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YOUR OPINION? Scientists' effect on biodiversity legislation

Henk Beentje H.Beentje at rbgkew.org.uk
Fri Jan 24 12:35:13 EST 1997


Student User wrote:
> 
> I'm a law student at the University of Texas.  I'm going to write a paper
> this semester about laws relating to biodiversity.
> 
> I believe that, when scientists influence the writing of such laws --
> either as consultants, paid lobbyists, or active political workers --
> they have a negative effect.  It seems to me, admittedly early in my
> research, that scientists frequently move the direction of such laws
> towards an otherworldly, elitist overprotectiveness far removed from the
> needs and wants of the local constituency.
> 
> Would anyone care to share their feelings about this with me?  I would
> welcome that. 

Yes, it's difficult. But. There are ample sources speaking out for 
various interests, vested or otherwise; few people speak up for "nature" 
with factual knowledge (small though it may be). If a botanist does not 
speak up for the flora, who will? 
I have been working on the palms of Madagascar for four years. Of the 176 
species of palms there, 98 is endemic to the island, and 86 species are 
classified as Endangered, Critical or Extinct, while many of the 
remaining species are Vulnerable or Rare.
In one of the sites in the SE of the island, a mining company wants to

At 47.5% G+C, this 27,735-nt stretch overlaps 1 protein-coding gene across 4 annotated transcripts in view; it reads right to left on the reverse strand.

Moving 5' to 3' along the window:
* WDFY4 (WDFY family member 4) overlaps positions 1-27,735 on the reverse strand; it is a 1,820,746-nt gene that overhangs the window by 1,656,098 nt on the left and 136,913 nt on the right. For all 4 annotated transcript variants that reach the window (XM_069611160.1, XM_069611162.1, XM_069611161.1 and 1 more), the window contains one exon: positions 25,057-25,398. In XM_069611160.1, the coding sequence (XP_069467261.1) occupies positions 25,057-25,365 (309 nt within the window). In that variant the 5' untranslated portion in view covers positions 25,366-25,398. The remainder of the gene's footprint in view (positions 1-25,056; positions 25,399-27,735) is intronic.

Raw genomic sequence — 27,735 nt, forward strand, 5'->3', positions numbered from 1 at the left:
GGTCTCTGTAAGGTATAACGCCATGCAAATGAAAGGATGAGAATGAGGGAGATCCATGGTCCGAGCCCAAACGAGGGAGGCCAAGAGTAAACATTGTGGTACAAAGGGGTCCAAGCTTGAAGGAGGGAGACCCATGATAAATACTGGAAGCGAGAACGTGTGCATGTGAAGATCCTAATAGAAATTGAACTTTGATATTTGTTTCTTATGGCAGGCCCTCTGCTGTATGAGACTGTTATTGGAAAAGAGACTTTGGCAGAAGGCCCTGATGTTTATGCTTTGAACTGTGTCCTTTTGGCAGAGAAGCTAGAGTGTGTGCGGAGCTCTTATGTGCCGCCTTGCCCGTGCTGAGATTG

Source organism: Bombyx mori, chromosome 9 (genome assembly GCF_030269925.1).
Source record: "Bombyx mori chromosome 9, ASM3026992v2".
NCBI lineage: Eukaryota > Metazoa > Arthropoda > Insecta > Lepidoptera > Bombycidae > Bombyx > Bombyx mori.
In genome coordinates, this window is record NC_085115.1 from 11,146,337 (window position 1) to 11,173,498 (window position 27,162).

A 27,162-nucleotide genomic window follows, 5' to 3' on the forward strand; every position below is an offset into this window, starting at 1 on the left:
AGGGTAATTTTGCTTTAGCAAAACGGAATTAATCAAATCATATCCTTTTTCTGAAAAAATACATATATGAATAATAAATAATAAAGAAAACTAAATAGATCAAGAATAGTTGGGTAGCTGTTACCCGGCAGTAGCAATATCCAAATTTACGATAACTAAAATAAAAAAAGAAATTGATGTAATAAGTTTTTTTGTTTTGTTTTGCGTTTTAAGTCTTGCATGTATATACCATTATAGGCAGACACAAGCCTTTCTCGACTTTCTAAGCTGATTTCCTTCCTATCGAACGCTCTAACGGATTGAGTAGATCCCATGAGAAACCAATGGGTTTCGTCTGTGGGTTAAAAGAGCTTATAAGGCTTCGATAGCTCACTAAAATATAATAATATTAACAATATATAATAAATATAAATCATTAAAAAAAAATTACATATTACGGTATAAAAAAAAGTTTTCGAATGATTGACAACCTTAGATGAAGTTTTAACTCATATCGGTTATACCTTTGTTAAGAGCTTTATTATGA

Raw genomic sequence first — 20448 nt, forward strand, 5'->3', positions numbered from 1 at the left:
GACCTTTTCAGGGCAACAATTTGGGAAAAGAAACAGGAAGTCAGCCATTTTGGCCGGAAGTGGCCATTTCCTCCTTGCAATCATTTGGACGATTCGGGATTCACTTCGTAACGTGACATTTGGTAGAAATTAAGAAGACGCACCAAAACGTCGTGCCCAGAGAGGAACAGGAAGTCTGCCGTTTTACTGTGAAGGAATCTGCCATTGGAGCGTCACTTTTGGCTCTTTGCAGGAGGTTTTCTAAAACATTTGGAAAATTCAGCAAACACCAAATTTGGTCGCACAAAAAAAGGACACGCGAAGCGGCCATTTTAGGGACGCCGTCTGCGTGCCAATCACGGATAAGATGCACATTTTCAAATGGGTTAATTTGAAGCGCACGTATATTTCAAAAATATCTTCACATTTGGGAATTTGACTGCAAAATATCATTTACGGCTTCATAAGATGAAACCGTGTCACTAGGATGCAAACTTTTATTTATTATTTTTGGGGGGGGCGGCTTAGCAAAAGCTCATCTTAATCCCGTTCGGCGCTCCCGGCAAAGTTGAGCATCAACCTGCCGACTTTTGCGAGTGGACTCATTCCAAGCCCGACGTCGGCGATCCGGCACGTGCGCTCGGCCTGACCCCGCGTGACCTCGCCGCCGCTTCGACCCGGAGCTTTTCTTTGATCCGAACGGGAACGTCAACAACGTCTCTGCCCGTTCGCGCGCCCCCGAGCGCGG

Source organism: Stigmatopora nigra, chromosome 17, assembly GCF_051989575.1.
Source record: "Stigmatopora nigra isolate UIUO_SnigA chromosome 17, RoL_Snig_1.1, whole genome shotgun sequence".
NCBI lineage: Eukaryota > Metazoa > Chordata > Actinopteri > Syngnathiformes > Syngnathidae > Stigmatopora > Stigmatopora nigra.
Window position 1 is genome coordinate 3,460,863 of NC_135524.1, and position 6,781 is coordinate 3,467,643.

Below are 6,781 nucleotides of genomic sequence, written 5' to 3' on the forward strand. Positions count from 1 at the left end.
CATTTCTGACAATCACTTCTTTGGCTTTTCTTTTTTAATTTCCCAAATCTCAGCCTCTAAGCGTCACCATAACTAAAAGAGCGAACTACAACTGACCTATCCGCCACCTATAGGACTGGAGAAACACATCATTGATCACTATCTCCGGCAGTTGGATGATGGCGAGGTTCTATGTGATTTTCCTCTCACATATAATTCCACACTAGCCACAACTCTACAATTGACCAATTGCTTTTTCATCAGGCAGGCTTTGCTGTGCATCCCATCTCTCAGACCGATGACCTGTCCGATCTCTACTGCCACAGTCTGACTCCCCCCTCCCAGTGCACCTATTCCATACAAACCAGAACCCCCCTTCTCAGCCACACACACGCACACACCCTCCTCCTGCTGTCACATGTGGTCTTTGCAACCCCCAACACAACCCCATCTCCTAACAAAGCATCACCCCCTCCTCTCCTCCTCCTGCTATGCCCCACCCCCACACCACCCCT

stripmine the white sand forests, which have several species of palm 
restricted to that habitat. If they get permission to do their mining, 
the palm species will disappear. If they do their mining, some local 
people will get jobs for a few years, and the Malagasy Government will 
get a hefty fee for allowing them to do so. If they do not get permission 
to mine, there is a chance the palms will survive: some of these forests 
are sacred to local people.
As a botanists with specialist knowledge, I have voiced my opinion that 
the palms are endemic to a tiny area; if the specified forests are 
stripmined, the palms will become extinct. 
Now, there is not much biodiversity legislation on Madagascar: priorities 
are elsewhere, like getting a decent standard of living for people.
But as an example, it will do. As a scientist with specialist knowledge, 
I will voice my knowledge without pre-weighing it with other concerns 
(jobs, economics) because I am not a specialist in those fields, and it 
would diffuse my facts.
Drawbacks? Sure. Like you say, I will be seen as narrow-minded and 
elitist. But if I pre-weigh my opinion with other factors, it'll become 
lopsided and less factual. I can mention those other factors, to show 
that I'm not unaware of them. But, as I say, if I do not speak up for the 
flora, who will? Botanists can only fight with information. They are not 
decision makers.

Henk      troubled by this, too, and never found a solution yet



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